Hydroxyurea has proven to be one of their major breakthrough medications now recommended to all children with the sickle cell disease. Hydroxyurea inhibits blood cell sickling, which in turn reduces treatment time in the hospital. But there has been some disagreement on dosage to accomplish the desired outcome.
When children and adolescents with sickle cell disease take the medication Hydroxyurea, they often find themselves able to enjoy life a bit more and make far fewer visits to the hospital. Still, there is a debate among doctors about how much of the medication is enough. A dosage controversy remains, but a St. Jude study has shown real promise in answering the important question: How much is enough? It turns out there is a good case for the answer: More is better. St Jude’s Jeremie Estepp, MD, Hematology, recently authored a federally-funded study of 230 St. Jude patients that showed it was a better idea to monitor individual patient fetal hemoglobin (HbF) levels using a gradual dose-escalation than to prescribe a standard dose based on the patient’s weight. With each patient having a different tolerance for the medication, it meant the dosage could vary even for those patients near the same weight. Instead of developing a standard, the key was to increase the dose to get the highest HbF levels possible. Being able to cross the 20% mark proved to have significant benefits. The study revealed that children and adolescent patients whose HbF stayed above 20% saw at least a two-fold decrease in hospitalizations related to sickle cell disease. The four-year analysis showed only 2% of the participants developed mild and temporary neutropenia, a shortage of white blood cells, but the average HbF levels rose from 9.7% to 21.7% using the method.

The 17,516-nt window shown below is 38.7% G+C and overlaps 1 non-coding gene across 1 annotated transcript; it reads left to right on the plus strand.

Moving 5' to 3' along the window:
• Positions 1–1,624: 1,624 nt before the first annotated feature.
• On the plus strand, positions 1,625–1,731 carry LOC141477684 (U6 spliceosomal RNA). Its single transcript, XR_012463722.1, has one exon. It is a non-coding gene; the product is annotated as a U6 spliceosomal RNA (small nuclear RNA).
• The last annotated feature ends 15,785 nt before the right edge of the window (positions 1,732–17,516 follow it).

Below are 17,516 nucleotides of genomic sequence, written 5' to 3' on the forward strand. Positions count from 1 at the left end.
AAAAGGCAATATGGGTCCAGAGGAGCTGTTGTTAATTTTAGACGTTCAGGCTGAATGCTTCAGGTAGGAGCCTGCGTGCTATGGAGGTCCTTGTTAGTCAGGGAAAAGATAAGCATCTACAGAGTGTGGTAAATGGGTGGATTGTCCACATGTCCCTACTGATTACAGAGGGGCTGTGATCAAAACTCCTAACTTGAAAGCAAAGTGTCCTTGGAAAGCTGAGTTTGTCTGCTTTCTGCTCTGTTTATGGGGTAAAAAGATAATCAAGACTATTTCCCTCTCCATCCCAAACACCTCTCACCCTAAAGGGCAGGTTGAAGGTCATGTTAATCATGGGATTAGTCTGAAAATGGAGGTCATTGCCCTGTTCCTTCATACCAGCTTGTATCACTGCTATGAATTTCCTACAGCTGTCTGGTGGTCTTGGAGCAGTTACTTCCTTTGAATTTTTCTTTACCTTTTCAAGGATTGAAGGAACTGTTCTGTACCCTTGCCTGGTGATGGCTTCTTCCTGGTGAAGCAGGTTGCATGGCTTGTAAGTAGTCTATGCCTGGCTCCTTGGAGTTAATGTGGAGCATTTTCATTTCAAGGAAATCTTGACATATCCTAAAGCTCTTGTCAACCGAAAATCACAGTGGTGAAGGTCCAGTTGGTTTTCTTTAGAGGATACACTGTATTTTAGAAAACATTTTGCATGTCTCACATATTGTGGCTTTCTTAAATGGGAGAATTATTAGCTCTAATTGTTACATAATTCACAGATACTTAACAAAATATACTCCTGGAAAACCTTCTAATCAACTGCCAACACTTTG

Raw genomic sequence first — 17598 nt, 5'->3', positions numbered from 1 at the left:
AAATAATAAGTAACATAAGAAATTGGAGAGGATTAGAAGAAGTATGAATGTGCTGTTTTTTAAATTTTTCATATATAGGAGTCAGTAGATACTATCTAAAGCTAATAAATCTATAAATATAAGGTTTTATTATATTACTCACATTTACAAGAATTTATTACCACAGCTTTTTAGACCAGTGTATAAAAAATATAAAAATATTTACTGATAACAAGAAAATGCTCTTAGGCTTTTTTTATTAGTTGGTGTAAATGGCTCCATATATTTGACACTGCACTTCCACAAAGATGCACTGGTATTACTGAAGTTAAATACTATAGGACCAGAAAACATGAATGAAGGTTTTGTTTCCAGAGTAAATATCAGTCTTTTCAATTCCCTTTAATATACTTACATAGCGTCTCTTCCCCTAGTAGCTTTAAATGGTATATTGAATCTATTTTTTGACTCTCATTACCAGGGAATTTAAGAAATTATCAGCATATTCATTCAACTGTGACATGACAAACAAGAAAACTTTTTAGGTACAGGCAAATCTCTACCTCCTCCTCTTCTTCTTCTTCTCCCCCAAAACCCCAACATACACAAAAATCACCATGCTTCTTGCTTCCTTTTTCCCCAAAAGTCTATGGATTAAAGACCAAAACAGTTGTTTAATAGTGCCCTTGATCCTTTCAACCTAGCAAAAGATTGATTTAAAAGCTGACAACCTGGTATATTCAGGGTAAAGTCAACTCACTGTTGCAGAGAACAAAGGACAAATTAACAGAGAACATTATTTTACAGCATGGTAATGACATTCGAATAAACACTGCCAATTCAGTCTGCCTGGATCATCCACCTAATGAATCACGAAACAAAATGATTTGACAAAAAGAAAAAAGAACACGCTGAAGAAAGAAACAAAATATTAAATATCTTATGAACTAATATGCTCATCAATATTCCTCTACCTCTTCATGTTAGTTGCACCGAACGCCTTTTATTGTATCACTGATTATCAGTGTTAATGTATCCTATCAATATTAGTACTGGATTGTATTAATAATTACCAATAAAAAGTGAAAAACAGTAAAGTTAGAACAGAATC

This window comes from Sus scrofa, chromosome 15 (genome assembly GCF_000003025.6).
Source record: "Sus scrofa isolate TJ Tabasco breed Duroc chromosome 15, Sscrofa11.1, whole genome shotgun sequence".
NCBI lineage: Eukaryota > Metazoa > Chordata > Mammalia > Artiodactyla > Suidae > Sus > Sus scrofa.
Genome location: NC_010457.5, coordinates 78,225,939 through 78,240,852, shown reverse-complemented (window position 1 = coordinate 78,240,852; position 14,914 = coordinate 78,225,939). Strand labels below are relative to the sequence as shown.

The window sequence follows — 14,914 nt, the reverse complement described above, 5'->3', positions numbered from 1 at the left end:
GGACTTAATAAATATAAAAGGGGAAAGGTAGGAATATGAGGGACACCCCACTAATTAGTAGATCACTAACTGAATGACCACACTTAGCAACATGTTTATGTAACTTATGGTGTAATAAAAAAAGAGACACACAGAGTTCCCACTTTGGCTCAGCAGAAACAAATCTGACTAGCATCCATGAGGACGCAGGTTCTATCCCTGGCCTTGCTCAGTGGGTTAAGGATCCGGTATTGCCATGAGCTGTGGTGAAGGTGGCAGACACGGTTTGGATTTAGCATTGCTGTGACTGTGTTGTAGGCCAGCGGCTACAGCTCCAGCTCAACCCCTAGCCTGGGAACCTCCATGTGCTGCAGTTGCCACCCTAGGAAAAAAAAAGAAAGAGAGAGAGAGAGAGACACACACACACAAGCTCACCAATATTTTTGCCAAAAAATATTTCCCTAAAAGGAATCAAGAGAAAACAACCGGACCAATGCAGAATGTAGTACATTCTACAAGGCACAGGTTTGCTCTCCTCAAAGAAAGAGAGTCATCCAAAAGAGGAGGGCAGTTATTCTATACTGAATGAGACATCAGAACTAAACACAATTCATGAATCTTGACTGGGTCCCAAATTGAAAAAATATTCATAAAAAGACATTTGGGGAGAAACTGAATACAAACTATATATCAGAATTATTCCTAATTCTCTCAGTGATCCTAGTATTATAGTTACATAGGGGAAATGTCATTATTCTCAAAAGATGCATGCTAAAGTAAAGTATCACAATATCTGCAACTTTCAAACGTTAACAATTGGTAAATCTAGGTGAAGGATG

Hydroxyurea is an oral sickle cell medication that helps increase the amount of fetal hemoglobin in red blood cells, reducing the occurrence of abnormally or “sickled” cells in the bloodstream. The treatment also reduces white blood cell levels that can encourage inflammation in sickle cell patients. Determining the dosage to reduce sickling and maintain safe levels of white blood cells is part of the challenge of the St. Jude study.
Blood cells normally move through the veins and arteries of the body with ease, delivering oxygen to vital organs that keep our bodies functioning normally. The reason the cells glide easily through the body has a lot to do with their shape and texture. Sickle cell disease causes the normally rounded cells to become abnormally shaped – like a banana or a sickle, hence the name. When these improperly formed cells attempt to traverse the blood vessels they get stuck, hindering blood flow. This leads to swelling, fever, fatigue, issues with breathing and severe pain throughout the body.